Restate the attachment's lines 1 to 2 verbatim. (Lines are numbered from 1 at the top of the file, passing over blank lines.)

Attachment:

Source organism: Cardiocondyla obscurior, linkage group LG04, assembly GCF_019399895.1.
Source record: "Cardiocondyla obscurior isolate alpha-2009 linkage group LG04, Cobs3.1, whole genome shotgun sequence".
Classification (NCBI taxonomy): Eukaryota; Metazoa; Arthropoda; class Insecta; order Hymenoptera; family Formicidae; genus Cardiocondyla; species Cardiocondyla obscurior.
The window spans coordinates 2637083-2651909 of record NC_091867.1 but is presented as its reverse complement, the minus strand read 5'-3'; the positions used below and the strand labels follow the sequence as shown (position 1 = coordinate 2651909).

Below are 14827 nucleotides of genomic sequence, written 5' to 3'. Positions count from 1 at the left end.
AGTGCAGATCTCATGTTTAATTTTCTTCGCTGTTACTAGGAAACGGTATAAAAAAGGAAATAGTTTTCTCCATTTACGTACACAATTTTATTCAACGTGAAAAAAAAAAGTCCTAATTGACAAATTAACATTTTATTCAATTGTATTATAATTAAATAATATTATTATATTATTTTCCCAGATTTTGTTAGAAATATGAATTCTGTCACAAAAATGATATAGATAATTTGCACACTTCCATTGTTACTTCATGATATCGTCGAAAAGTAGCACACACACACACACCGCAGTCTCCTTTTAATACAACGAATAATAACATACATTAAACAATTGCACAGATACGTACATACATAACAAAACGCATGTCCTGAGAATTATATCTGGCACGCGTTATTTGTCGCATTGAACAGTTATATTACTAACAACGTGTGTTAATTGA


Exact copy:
Source organism: Cardiocondyla obscurior, linkage group LG04, assembly GCF_019399895.1.
Source record: "Cardiocondyla obscurior isolate alpha-2009 linkage group LG04, Cobs3.1, whole genome shotgun sequence".